Esophagus Problems Are in the Genes

Barrett's esophagus and esophageal adenocarcinoma patients impacted by MSR1 gene

(RxWiki News) Barrett's esophagus happens when stomach acids damage the lining of the esophagus. Now, it seems that genes may also play a role in causing the disorder.

Researchers found certain genetic differences in patients with Barrett's esophagus and esophageal adenocarcinoma - a cancer that commonly develops through Barrett's esophagus. These genetic differences were not found in patients who did not have Barrett's esophagus or esophageal adenocarcinoma.

"Certain genes are only found in patients with Barrett's esophagus."

It is exciting to know that three specific genes are linked to Barrett's esophagus and esophageal adenocarcinoma, says Charis Eng, M.D., Ph.D., Chair and Founding Director of the Genomic Medicine Institute of Lerner Research Institute at Cleveland Clinic and leader of this study. Knowing these genes, she says, is necessary for making better judgements of people's risk, for better disease management, and for saving lives.

Because none of these genetic differences were found in people without Barrett's esophagus or esophageal adenocarcinoma, it is likely that there is a previously unknown cause of these diseases that can be inherited.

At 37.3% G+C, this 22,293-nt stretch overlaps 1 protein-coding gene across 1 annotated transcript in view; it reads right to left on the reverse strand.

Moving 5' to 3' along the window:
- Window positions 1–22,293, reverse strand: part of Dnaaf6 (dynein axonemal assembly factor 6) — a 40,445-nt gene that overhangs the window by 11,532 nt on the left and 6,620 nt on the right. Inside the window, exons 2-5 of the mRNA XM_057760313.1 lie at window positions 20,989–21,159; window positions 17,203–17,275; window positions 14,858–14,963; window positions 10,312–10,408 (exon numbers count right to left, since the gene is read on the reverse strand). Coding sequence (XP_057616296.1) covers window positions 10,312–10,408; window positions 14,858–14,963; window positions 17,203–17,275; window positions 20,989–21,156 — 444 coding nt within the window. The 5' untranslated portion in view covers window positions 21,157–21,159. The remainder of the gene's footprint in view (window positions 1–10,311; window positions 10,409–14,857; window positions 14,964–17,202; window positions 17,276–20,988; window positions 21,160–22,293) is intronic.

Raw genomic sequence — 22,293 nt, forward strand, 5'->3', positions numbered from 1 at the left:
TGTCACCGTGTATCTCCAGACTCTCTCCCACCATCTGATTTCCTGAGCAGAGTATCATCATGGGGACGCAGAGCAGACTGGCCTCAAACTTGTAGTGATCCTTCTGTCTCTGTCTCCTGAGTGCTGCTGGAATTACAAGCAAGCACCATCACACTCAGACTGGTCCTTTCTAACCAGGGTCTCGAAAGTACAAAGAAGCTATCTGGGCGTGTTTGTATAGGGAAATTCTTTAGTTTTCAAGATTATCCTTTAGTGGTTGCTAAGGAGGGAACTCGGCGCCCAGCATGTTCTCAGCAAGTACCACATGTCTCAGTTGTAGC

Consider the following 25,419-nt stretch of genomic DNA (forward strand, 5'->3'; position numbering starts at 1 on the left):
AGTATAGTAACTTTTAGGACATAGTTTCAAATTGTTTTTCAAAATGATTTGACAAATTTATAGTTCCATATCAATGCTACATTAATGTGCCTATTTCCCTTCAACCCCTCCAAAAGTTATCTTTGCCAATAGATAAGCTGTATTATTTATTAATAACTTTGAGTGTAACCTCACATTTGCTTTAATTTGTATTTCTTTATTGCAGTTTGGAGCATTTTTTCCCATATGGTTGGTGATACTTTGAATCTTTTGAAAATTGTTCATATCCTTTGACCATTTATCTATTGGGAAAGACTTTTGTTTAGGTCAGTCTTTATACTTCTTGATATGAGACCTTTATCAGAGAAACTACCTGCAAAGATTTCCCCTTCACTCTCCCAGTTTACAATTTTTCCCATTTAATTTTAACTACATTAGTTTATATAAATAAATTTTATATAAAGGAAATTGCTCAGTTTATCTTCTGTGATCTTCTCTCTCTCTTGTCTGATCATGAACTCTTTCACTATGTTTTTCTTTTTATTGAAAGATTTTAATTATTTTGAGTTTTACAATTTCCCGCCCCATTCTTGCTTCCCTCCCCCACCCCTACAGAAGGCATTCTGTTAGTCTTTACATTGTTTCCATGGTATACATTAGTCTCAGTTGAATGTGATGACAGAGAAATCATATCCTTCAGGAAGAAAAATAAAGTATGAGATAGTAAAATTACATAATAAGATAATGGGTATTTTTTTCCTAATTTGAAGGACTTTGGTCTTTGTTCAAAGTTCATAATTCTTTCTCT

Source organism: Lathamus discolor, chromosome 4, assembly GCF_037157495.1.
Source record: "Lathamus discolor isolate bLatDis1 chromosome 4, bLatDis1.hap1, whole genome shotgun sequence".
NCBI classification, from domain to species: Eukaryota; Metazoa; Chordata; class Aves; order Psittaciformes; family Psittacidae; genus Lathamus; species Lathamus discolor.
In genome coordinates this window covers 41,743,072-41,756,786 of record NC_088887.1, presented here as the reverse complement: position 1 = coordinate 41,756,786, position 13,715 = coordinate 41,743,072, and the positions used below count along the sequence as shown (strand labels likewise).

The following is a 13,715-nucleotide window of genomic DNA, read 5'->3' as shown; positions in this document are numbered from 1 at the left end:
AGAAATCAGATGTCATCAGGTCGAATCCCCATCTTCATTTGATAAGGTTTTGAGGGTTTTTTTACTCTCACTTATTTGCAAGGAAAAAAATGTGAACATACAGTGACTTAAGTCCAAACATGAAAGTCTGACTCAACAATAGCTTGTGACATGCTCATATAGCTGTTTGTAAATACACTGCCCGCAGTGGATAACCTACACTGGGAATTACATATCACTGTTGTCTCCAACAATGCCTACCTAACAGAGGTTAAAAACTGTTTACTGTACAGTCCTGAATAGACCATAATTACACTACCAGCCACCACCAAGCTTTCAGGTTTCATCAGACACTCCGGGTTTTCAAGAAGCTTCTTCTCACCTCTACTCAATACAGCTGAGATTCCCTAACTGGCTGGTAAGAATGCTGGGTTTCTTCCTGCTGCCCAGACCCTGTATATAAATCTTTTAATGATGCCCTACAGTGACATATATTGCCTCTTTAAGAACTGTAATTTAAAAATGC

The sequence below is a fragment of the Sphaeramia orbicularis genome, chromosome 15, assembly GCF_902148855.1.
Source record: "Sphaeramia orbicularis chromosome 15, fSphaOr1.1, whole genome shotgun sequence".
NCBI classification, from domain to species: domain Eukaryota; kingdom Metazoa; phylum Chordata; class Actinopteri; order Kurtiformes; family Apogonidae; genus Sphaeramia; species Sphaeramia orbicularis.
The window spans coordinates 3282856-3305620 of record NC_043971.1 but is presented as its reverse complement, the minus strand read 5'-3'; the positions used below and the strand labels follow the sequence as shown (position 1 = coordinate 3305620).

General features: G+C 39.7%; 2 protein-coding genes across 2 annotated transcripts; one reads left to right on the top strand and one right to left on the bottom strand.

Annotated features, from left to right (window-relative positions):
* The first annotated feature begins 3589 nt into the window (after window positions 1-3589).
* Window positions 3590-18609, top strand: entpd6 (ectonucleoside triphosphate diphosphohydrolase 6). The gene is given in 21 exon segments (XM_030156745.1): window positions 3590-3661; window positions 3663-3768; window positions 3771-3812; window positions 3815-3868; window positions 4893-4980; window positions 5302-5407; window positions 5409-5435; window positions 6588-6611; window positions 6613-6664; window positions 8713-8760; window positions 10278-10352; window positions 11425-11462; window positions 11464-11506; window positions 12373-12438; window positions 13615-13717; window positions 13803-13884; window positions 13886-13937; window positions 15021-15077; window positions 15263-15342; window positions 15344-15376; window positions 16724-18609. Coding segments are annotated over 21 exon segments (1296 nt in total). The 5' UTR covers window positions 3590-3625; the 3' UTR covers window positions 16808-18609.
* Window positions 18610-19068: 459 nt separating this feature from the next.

For their study, Dr. Eng and colleagues looked at the genes of 298 patients with Barrett's esophagus, esophageal adenocarcinoma, or both. Using the latest methods and technologies, they spotted three genes (MSR1, ASCC1, and CTHRC1) that were mutated in 11 percent of the study's participants.

The most common mutation - which affected 7 percent of the participants - was in the MSR1 gene.

These findings suggest that people with Barrett's esophagus and/or esophageal adenocarcinoma have a genetic makeup that may have put them at a higher risk for the diseases.

Barrett's esophagus affects as much as 10 percent of the population, and it has become increasingly common since 1970. It is thought that Barrett's esophagus increases the risk for esophageal adenocarcinoma, a cancer that is usually not diagnosed until it has developed so much that saving a patient seems unlikely.

If these genetic mutations are a clear sign of risk for Barrett's esophagus and esophageal adenocarcinoma, then doctors may be able to spot patients at high risk and treat their cancer earlier.

The results of the study by Dr. Eng and colleagues are published in the Journal of the American Medical Association.

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Review Date: 
July 27, 2011